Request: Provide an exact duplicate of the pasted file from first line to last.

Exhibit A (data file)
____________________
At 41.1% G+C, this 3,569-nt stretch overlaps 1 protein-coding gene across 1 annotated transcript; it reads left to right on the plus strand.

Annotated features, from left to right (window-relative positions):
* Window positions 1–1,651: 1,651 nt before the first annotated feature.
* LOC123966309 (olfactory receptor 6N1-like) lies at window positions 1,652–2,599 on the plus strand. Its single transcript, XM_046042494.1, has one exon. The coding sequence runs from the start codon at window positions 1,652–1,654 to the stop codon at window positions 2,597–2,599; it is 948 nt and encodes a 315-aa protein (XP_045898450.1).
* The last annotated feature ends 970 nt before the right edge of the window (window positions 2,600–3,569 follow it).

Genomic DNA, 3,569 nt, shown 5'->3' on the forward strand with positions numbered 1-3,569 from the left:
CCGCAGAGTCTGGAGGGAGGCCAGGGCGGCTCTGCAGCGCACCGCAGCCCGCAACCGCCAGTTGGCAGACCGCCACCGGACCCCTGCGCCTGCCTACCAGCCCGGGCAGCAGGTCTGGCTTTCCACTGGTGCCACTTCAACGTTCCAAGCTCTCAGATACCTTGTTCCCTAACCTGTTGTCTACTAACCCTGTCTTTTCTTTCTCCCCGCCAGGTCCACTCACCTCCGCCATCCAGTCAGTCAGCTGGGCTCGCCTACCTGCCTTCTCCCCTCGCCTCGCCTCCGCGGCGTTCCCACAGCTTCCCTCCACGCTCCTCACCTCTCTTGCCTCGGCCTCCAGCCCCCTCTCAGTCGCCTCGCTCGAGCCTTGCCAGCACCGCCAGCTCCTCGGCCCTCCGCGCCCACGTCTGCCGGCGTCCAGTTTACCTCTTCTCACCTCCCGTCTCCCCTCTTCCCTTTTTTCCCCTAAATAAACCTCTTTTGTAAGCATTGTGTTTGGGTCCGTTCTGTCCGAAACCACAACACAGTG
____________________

At 41.1% G+C, this 3,569-nt stretch overlaps 1 protein-coding gene across 1 annotated transcript; it reads left to right on the plus strand.

Annotated features, from left to right (window-relative positions):
* Window positions 1–1,651: 1,651 nt before the first annotated feature.
* LOC123966309 (olfactory receptor 6N1-like) lies at window positions 1,652–2,599 on the plus strand. Its single transcript, XM_046042494.1, has one exon. The coding sequence runs from the start codon at window positions 1,652–1,654 to the stop codon at window positions 2,597–2,599; it is 948 nt and encodes a 315-aa protein (XP_045898450.1).
* The last annotated feature ends 970 nt before the right edge of the window (window positions 2,600–3,569 follow it).

Genomic DNA, 3,569 nt, shown 5'->3' on the forward strand with positions numbered 1-3,569 from the left:
CCGCAGAGTCTGGAGGGAGGCCAGGGCGGCTCTGCAGCGCACCGCAGCCCGCAACCGCCAGTTGGCAGACCGCCACCGGACCCCTGCGCCTGCCTACCAGCCCGGGCAGCAGGTCTGGCTTTCCACTGGTGCCACTTCAACGTTCCAAGCTCTCAGATACCTTGTTCCCTAACCTGTTGTCTACTAACCCTGTCTTTTCTTTCTCCCCGCCAGGTCCACTCACCTCCGCCATCCAGTCAGTCAGCTGGGCTCGCCTACCTGCCTTCTCCCCTCGCCTCGCCTCCGCGGCGTTCCCACAGCTTCCCTCCACGCTCCTCACCTCTCTTGCCTCGGCCTCCAGCCCCCTCTCAGTCGCCTCGCTCGAGCCTTGCCAGCACCGCCAGCTCCTCGGCCCTCCGCGCCCACGTCTGCCGGCGTCCAGTTTACCTCTTCTCACCTCCCGTCTCCCCTCTTCCCTTTTTTCCCCTAAATAAACCTCTTTTGTAAGCATTGTGTTTGGGTCCGTTCTGTCCGAAACCACAACACAGTG